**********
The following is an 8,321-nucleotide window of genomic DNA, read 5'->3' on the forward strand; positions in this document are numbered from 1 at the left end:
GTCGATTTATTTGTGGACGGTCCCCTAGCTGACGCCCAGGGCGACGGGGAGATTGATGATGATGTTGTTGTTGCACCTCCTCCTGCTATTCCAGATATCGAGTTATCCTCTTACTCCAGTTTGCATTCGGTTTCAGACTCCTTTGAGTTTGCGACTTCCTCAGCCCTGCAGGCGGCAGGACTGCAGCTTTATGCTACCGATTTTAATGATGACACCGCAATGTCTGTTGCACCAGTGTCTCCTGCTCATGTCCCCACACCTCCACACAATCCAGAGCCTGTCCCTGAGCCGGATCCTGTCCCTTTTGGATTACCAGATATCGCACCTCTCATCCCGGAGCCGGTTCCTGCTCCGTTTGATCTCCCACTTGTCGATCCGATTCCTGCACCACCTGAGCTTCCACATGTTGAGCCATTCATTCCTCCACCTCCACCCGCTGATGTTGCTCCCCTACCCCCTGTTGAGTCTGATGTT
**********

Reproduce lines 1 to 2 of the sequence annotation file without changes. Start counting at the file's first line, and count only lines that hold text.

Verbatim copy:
The following is an 8,321-nucleotide window of genomic DNA, read 5'->3' on the forward strand; positions in this document are numbered from 1 at the left end:
GTCGATTTATTTGTGGACGGTCCCCTAGCTGACGCCCAGGGCGACGGGGAGATTGATGATGATGTTGTTGTTGCACCTCCTCCTGCTATTCCAGATATCGAGTTATCCTCTTACTCCAGTTTGCATTCGGTTTCAGACTCCTTTGAGTTTGCGACTTCCTCAGCCCTGCAGGCGGCAGGACTGCAGCTTTATGCTACCGATTTTAATGATGACACCGCAATGTCTGTTGCACCAGTGTCTCCTGCTCATGTCCCCACACCTCCACACAATCCAGAGCCTGTCCCTGAGCCGGATCCTGTCCCTTTTGGATTACCAGATATCGCACCTCTCATCCCGGAGCCGGTTCCTGCTCCGTTTGATCTCCCACTTGTCGATCCGATTCCTGCACCACCTGAGCTTCCACATGTTGAGCCATTCATTCCTCCACCTCCACCCGCTGATGTTGCTCCCCTACCCCCTGTTGAGTCTGATGTT